Herald editorial, from 20 years ago (Tues, Nov. 26, 1991):
“It used to be that children could go out safely on Halloween, dressed up as whatever they wanted, and collect a lot of candy from many people,” but the tradition of trick-or-treating may be a thing of the past … at least according to The Herald 20 years ago.
In many neighborhoods, the kids will not just wander through each street, as now they are only permitted to go to houses of people they know. All of the candy they receive has to be checked by their parents, most of which may be considered unsafe.
In some communities, including suburbs of New York and Boston, hospitals offer free x-raying of all candy in order to detect razor blades and other metal that might have been put into the candy. Rhode Island Hospital offered this service a few years ago, but it was discontinued because of lack of response and the hospital’s feeling that they were providing a false safety net for the community.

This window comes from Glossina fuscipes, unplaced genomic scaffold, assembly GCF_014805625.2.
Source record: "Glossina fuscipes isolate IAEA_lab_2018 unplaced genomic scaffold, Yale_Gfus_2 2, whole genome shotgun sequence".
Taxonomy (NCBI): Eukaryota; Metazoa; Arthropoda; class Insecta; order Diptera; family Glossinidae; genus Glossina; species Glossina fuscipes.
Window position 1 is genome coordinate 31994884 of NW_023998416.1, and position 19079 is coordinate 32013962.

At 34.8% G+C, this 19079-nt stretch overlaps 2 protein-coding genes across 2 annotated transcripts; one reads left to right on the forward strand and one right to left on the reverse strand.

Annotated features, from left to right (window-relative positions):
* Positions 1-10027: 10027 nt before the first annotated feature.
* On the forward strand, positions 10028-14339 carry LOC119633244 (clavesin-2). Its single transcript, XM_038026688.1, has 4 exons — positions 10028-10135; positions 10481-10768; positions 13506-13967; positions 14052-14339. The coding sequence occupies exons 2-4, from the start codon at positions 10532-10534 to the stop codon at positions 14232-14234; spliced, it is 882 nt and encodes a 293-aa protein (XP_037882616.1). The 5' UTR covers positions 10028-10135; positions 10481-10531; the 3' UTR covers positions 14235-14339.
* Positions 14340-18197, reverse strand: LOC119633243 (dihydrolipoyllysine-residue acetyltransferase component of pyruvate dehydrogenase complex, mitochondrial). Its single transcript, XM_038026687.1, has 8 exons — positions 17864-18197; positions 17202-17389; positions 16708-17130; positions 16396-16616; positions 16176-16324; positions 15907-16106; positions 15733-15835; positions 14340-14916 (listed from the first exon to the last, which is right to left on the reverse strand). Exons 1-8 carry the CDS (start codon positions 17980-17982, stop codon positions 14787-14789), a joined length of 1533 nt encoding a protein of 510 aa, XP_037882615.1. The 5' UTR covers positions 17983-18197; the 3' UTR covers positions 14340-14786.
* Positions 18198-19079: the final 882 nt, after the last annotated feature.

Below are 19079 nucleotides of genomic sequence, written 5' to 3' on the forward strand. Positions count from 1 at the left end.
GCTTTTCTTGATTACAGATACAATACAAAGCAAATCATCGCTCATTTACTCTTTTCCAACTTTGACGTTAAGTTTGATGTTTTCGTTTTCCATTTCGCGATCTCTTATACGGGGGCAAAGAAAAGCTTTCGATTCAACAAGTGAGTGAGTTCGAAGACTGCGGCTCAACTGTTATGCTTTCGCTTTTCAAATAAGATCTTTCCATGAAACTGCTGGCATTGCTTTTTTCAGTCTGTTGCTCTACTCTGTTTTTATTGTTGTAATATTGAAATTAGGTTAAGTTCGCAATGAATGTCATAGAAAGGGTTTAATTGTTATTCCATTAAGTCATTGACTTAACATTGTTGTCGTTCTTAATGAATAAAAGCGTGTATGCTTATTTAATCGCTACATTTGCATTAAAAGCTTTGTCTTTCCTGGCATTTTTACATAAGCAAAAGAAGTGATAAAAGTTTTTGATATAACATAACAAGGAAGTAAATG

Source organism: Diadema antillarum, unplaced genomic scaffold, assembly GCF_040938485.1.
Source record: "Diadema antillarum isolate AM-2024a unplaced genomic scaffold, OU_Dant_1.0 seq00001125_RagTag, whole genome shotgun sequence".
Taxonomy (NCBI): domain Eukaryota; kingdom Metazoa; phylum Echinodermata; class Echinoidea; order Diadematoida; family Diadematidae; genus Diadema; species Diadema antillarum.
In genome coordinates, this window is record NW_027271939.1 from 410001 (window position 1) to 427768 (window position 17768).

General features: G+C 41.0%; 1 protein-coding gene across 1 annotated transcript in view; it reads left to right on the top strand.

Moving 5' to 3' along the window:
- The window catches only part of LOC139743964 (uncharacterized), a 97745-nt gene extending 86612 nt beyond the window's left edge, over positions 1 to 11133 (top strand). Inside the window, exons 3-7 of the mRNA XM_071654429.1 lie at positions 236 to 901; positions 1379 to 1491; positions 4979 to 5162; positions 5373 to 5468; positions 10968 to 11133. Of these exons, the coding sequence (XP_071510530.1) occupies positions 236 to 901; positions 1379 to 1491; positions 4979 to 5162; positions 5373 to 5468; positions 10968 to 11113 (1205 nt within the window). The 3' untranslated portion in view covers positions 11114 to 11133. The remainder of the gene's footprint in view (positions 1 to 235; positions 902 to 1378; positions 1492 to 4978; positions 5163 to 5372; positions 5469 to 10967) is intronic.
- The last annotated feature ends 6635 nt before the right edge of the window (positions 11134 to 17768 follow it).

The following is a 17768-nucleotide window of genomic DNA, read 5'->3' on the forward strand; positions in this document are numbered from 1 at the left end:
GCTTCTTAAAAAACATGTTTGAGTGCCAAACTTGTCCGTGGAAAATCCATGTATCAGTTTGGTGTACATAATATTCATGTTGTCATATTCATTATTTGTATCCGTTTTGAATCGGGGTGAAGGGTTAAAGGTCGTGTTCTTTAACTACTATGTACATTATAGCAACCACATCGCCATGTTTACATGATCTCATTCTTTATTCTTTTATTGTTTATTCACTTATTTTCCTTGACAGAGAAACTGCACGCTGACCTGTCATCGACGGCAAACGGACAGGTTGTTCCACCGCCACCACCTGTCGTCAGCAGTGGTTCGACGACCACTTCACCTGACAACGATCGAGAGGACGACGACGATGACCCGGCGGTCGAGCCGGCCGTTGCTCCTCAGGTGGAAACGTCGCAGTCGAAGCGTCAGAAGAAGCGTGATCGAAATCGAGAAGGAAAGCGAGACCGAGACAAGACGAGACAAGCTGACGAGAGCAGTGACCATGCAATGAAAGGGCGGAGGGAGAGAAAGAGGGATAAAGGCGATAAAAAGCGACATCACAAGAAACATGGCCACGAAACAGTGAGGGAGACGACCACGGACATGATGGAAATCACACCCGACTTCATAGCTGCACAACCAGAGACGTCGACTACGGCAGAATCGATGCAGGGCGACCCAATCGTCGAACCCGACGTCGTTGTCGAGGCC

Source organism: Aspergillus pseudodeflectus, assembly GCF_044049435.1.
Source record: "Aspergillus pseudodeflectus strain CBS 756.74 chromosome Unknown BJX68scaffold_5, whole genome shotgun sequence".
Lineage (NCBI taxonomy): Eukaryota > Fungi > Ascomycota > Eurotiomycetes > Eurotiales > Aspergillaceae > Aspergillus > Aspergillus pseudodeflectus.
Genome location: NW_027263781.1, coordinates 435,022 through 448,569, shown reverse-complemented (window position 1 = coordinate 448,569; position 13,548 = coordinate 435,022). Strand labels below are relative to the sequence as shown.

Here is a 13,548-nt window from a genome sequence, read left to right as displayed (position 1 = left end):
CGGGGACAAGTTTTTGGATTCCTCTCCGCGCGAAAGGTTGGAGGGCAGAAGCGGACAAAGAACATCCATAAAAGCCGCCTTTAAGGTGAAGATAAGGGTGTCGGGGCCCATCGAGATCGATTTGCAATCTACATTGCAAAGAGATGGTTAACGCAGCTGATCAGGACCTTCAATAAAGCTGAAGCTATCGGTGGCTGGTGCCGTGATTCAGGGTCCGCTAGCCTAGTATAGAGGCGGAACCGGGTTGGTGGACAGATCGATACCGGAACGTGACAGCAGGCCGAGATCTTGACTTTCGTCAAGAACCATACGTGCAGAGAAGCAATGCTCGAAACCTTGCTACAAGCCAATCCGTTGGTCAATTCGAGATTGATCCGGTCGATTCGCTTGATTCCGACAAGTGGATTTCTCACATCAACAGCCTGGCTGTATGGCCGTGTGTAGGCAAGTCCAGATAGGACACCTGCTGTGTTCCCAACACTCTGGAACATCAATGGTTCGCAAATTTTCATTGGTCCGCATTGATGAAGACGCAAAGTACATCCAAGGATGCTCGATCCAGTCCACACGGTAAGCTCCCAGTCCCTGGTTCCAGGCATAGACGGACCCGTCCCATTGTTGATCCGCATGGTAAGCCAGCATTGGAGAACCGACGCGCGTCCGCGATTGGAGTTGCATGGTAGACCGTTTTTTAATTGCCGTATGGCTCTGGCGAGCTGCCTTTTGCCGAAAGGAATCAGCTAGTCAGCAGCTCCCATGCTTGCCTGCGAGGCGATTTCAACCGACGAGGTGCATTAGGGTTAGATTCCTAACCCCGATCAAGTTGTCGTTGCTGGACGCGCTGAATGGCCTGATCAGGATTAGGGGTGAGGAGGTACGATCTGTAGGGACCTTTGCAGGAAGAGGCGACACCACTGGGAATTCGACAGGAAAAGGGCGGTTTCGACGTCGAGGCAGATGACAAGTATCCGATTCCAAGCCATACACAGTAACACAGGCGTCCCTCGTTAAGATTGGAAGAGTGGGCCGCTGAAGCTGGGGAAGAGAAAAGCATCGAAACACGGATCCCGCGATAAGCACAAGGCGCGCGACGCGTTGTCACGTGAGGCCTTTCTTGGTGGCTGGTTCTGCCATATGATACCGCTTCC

Twenty years later, we seem to be doing pretty well.
President Simmons released a letter to the community today recommending against restoring the ROTC program on Brown’s campus. This position comes after the release of a June 30, 2011 report by the Committee on ROTC which recommended reconsidering the complete ban of ROTC. The report specifically suggested that the University reach out to the Department of Defense to expand currently available off-campus ROTC opportunities for students. Find the full text of Ruth’s letter here, and check out the Herald website for full in-depth coverage.
Geraldine Ferraro, the first woman nominated as a candidate on a major party’s presidential ticket, passed away yesterday at the age of 75. Two years after her unsuccessful vice-presidential bid, Ferraro visited Brown to speak about women in politics, and sat down with the Herald for a brief interview. Click on the images to view full size: